A year from now the teenager will be in junior high and will be well on her journey to separate from me and become more independent. A year from now…will I even know who she is?

A year from now the boy will have had another year of spouting forth words I need to look up in the dictionary on our way to Urgent Care for yet another injury. A year from now…will he still have all of his appendages?

A year from now the cats will have figured out new ways to open child proofed cabinets, will have practiced unique ways to annoy me in the middle of the night and will have discovered how to, yet again, steal my dinner straight from my plate. A year from now…will I have let them live?

A year from now I will be an almost 40 year old blog writer searching for paying jobs, lamenting the new fat rolls on my stomach and over analyzing my 20 year marriage. A year from now…will I be happy?

A year from now my country, my town, my husband, my children, my cats, me and every one of you out in this Slightly Exaggerated world will be another year older. A year from now…where will we be?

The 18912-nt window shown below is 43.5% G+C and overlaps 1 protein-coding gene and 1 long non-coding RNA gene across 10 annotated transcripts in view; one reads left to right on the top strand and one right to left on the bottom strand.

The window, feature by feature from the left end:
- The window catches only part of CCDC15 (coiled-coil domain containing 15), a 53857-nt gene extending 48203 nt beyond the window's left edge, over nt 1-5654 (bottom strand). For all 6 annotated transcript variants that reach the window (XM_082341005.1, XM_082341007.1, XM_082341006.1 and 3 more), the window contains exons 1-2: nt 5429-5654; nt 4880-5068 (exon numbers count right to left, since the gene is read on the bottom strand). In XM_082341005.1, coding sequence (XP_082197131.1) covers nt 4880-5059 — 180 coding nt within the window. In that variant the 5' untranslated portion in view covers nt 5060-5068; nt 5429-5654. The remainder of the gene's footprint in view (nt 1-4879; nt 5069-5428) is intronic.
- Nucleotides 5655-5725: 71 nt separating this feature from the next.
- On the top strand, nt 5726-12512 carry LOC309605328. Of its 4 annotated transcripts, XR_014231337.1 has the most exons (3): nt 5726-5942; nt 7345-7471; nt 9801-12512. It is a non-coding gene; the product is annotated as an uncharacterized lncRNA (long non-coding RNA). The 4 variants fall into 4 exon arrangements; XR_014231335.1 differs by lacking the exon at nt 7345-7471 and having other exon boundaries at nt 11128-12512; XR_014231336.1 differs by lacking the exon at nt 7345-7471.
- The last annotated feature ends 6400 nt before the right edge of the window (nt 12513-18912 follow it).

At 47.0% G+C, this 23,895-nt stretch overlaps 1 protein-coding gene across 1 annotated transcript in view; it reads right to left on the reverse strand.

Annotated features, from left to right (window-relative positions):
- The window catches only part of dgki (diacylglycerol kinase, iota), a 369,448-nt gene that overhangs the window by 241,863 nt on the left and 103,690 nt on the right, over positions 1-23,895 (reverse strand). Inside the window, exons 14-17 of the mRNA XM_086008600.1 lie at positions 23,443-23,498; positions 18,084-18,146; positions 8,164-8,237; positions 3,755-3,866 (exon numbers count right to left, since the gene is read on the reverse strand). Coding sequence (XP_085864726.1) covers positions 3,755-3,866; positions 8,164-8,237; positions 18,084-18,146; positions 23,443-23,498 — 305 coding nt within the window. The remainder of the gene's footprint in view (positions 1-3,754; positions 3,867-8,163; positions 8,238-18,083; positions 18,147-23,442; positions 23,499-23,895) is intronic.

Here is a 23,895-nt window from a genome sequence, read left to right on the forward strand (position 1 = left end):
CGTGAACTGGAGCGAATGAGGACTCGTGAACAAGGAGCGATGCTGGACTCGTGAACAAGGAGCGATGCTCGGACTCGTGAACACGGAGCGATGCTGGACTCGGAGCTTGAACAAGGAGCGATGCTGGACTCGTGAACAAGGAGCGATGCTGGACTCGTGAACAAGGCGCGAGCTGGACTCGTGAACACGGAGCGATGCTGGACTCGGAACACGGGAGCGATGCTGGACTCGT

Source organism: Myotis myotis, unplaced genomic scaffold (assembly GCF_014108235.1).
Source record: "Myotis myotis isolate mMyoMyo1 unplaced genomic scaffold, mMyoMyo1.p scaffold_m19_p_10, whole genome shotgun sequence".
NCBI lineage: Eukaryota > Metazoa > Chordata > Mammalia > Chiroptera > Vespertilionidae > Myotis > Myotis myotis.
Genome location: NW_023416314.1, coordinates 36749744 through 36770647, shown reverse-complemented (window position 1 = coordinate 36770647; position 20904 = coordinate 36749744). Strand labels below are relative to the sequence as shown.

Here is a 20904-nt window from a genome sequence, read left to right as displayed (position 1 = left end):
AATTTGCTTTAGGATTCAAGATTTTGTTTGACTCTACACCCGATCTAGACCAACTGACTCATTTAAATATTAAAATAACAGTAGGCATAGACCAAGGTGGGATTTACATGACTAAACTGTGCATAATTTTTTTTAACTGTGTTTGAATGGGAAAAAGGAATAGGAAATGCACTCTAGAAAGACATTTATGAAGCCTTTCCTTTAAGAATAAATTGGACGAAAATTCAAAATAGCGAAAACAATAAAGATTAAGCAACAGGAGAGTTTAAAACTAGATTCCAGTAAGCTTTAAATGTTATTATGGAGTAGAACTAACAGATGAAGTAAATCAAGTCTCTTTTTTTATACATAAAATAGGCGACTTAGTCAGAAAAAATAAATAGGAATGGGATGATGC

I was visiting my online grief group the other day, sadly remembering my mother’s passing this past October. As I read each person’s comment in the chat room, I became a bit frustrated with how negative they were. And then it hit me. For once, I was not the saddest, most messed up person in that chat room. In fact, those people were depressed, some of them severely so. I knew I wasn’t like them. I wasn’t even remotely close to feeling like they did. I realized that when I hung out with them online, they made me feel worse. I didn’t want to feel worse. In fact, I was very much looking forward to feeling better. In the past, there was some comfort in dwelling on my mother’s death. As sad and depressing as it was, at least I still felt like I had a part of her close to me. But, not now. Now, I was finally ready to move on. I didn’t want to be in that chat room anymore. I didn’t want to be sad anymore. That realization came as a shock to me. After so many long months, I could finally see that I had made progress.

A year ago my mother wasn’t even sick. A year from now…? Well, it just goes to show you that you never know where you’ll be a year from now.

Check This Out!

The Slightly Exaggerated board of directors have recently enjoyed the music of Buckcherry, a whole jar of spicy green salsa and the movie MASH from 1970, none of which should ever be enjoyed in the presence of children.